Android: Are you familiar with onCreate(), onStart() onResume() and ...

running-order

Before this, let me ask you what is the running order of onCreate(), onStart(), onResume(), onDestory()? And when can I override the onCreateView()?

Many people get confused when and what method should they call when they start the Android development. This article is the quick guide give you an overview on this.

Two main Views in the Android, Activity and Fragment.

Activity

Here is a demo on the running order:

class MainActivity : AppCompatActivity() {

    private val TAG: String = "Running Order"

    override fun onCreate(savedInstanceState: Bundle?) {
        super.onCreate(savedInstanceState)
        setContentView(R.layout.activity_main)

        Log.d(TAG, "onCreate in called")
    }

    override fun onStart() {
        super.onStart()
        Log.d(TAG, "onStart in called")
    }

    override fun onResume() {
        super.onResume()
        Log.d(TAG, "onResume in called")
    }

    override fun onPause() {
        super.onPause()
        Log.d(TAG, "onPause in called")
    }

    override fun onStop() {
        super.onStop()
        Log.d(TAG, "onStop in called")
    }

    override fun onDestroy() {
        super.onDestroy()
        Log.d(TAG, "onDestroy in called")
    }
}

The output of first start up:

onCreate in called
onStart in called
onResume in called

The output of go back to mobile home screen:

onPause in called
onStop in called
onDestroy in called

The output of going back to app from background:

onCreate in called
onStart in called
onResume in called

Fragment

Life cycle of fragment

class MyFragment : Fragment() {

    private val TAG: String = "Running 2Order"

    override fun onCreate(savedInstanceState: Bundle?) {
        super.onCreate(savedInstanceState)
    }

    override fun onCreateView(
        inflater: LayoutInflater, container: ViewGroup?,
        savedInstanceState: Bundle?
    ): View? {
        // Inflate the layout for this fragment
        Log.d(TAG, "running onCreateView")
        return inflater.inflate(R.layout.fragment_my, container, false)
    }

    override fun onViewCreated(view: View, savedInstanceState: Bundle?) {
        super.onViewCreated(view, savedInstanceState)
        Log.d(TAG, "running onViewCreated")
    }

    override fun onActivityCreated(savedInstanceState: Bundle?) {
        super.onActivityCreated(savedInstanceState)
        Log.d(TAG, "running onActivityCreated")
    }

    override fun onStart() {
        super.onStart()
        Log.d(TAG, "running onStart")
    }

    override fun onPause() {
        super.onPause()
        Log.d(TAG, "running onPause")
    }

    override fun onStop() {
        super.onStop()
        Log.d(TAG, "running onStop")
    }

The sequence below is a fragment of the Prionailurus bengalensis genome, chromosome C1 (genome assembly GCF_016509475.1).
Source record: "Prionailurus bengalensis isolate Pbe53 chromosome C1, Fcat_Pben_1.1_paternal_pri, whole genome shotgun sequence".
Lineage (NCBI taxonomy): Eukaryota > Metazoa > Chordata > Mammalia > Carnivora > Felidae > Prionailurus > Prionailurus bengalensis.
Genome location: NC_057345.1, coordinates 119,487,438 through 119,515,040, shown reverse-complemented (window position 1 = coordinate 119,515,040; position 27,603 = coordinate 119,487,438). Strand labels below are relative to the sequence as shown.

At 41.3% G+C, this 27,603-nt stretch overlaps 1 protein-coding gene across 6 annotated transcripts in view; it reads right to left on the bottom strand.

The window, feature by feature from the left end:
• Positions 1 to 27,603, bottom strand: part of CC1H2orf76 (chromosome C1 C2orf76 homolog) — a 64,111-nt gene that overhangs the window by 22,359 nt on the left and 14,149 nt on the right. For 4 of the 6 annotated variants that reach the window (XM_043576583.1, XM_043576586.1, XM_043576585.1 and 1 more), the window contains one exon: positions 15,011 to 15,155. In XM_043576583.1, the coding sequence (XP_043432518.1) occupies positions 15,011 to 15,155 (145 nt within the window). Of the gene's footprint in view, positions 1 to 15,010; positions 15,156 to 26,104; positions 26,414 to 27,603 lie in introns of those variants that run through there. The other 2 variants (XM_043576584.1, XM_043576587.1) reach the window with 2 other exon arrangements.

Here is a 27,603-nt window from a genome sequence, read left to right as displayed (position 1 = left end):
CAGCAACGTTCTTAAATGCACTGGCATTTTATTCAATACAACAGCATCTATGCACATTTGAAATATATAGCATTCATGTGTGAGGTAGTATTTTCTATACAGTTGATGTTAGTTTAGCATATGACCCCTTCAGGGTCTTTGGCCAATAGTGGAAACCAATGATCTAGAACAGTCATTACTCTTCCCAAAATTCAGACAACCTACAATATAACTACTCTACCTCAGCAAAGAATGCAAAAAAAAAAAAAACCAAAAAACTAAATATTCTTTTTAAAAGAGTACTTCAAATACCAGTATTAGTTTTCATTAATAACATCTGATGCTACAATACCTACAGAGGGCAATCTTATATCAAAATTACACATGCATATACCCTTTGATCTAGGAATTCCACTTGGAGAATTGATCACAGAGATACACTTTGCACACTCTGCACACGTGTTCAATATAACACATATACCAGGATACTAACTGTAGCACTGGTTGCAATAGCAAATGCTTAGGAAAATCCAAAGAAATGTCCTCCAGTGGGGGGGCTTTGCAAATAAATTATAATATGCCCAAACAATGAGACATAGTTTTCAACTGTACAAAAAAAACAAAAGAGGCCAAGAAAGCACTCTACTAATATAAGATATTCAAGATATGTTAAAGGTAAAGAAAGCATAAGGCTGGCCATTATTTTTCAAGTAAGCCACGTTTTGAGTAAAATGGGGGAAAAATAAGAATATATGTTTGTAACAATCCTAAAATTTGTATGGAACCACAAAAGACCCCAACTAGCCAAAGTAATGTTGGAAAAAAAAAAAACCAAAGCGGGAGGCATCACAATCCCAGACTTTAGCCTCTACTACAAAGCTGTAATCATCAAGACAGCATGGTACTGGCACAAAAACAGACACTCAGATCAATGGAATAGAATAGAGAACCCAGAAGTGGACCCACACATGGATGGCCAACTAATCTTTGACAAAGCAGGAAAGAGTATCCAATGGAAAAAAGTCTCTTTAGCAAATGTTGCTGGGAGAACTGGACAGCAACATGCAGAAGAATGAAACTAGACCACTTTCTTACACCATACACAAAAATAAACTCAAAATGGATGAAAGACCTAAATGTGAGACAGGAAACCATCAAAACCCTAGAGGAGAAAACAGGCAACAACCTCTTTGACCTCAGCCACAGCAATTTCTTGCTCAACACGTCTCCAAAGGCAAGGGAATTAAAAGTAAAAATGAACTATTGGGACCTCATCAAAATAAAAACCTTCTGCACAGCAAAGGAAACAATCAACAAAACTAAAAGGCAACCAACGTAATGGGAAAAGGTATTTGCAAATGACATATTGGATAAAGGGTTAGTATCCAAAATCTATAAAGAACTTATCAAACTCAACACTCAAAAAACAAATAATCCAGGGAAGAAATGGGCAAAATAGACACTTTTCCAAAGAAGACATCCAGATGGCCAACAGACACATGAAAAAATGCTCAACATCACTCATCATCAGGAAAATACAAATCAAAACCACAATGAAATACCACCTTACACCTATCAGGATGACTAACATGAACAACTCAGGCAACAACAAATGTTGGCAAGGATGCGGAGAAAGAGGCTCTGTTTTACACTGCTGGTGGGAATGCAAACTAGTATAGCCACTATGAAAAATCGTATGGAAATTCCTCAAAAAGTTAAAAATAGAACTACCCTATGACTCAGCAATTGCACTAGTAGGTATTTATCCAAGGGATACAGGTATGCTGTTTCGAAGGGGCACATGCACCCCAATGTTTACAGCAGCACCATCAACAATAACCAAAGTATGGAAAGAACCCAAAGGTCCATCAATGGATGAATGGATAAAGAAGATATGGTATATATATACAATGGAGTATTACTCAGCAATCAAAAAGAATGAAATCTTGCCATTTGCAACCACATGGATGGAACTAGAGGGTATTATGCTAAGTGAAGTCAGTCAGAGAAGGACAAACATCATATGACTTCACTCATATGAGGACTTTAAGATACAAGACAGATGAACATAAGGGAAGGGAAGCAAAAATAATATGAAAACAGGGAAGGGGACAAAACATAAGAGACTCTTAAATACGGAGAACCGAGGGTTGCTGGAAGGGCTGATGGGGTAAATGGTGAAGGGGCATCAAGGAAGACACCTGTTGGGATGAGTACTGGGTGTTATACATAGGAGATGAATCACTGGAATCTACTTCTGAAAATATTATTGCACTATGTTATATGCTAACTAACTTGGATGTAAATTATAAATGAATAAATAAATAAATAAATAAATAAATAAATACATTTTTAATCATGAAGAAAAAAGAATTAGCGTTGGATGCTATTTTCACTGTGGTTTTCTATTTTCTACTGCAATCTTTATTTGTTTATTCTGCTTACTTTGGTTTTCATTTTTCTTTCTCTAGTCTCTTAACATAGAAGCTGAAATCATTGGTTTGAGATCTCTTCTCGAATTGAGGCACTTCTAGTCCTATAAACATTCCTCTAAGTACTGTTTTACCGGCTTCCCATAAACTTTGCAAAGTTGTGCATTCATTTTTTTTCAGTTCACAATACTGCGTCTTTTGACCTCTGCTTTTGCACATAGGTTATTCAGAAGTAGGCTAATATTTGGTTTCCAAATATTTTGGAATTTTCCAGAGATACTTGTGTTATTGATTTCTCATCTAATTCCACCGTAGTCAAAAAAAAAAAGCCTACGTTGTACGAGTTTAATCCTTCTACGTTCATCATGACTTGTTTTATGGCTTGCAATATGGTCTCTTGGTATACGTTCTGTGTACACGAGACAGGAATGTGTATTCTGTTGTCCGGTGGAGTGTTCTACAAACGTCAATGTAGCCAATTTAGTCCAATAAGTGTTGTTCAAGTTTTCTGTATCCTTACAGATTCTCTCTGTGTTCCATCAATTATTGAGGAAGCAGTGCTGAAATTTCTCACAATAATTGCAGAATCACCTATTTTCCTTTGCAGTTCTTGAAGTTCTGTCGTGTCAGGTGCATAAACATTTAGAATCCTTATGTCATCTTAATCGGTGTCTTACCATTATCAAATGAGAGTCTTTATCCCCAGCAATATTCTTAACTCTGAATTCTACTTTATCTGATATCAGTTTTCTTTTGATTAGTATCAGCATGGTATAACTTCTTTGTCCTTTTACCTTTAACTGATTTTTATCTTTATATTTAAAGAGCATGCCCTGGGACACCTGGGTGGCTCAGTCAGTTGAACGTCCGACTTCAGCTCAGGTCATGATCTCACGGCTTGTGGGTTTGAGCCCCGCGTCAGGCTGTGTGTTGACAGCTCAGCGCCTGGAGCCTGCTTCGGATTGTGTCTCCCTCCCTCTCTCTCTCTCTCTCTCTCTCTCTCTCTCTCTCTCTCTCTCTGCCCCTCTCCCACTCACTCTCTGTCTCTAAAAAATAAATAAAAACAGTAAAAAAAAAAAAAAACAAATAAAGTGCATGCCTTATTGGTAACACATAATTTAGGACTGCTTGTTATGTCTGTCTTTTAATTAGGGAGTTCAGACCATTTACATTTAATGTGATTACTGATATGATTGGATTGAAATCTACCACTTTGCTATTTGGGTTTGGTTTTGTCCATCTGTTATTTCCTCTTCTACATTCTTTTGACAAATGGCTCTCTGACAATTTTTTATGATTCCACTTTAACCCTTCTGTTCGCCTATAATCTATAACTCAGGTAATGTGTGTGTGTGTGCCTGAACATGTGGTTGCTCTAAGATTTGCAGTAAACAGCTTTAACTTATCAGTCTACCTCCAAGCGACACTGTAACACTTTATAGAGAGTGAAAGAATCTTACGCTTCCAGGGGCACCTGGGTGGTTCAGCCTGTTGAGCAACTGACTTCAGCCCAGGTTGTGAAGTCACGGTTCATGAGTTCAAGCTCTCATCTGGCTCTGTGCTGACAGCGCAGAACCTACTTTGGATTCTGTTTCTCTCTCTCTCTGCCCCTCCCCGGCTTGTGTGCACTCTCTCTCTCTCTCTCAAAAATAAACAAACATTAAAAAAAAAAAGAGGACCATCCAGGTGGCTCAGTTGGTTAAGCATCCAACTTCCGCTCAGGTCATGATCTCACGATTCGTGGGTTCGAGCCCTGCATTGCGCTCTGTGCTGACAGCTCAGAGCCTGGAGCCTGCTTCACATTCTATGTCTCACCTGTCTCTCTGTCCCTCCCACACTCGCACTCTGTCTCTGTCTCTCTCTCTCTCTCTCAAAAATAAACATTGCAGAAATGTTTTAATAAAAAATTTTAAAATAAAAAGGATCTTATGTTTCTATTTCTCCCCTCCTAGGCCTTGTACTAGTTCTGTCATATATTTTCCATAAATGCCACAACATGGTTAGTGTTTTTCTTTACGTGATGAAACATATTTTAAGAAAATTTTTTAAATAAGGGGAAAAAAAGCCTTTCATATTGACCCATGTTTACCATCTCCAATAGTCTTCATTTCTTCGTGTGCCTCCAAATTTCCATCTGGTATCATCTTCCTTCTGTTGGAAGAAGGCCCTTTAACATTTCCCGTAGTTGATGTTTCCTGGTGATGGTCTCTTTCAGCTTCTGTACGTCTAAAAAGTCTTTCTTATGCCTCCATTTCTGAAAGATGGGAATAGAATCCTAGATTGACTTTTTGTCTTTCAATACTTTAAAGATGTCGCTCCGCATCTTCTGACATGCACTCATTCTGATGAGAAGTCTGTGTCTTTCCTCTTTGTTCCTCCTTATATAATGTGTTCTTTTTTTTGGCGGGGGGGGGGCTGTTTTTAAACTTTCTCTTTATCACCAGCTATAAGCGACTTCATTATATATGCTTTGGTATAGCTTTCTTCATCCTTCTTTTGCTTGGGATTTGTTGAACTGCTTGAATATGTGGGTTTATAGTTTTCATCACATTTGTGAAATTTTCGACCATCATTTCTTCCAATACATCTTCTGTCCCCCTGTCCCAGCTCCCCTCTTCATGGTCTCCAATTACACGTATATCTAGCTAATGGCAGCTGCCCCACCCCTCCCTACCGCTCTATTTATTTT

override fun onDestroyView() {
        super.onDestroyView()
        Log.d(TAG, "running onDestroyView")
    }

    override fun onDestroy() {
        super.onDestroy()
        Log.d(TAG, "running onDestroy")
    }



    companion object {
        /**
         * Use this factory method to create a new instance of
         * this fragment using the provided parameters.
         *
         * @param param1 Parameter 1.
         * @param param2 Parameter 2.
         * @return A new instance of fragment MyFragment.
         */
        // TODO: Rename and change types and number of parameters
        @JvmStatic
        fun newInstance(param1: String, param2: String) =
            MyFragment().apply {
                arguments = Bundle().apply {
                }
            }
    }
}

The output of first start up:

running onCreateView
running onViewCreated
running onActivityCreated
running onStart

The output of go back to mobile home screen:

running onPause
running onStop
running onDestroyView
running onDestroy

The output of going back to app from background:

running onCreateView
running onViewCreated
running onActivityCreated
running onStart

Update on Activity lifecycle methods:

onCreate(): This method will get called when the activity is created. Here we can have some initialisation work done here, such as load the layout xml file.

onRestart(): The current Activity is being restarted, from invisible to visible.

onStart(): Activity is created but not visible yet.

onPause(): Activity is being stopping but still visible. Normally the onStop() will be called next to it. onPause() can't have too much heavy duty work, as new Activity's onResume() starts only when onPause() finished.

onResume(): Activity is visible, so users can interact with it.

onStop(): Activity is about to be destroyed. You can do some clean up work here, but not too heavy.

onDestory(): Activity is about to be destroyed. This is the last method in the life cycle get called.

Update on Activity lifecycle when screen rotates:

When the screen is rotated, activity will be destroyed and recreated:

After google around, someone online gives the answer on the running order:

onPause()->onSaveInstanceState()-> onStop()->onDestroy()->onCreate()->onStart()->onRestoreInstanceState->onResume()

However, from the testing code I can only find out the following

onPause
onStop
onDestroy
onStart
onRestoreInstanceState
onResume

Reference

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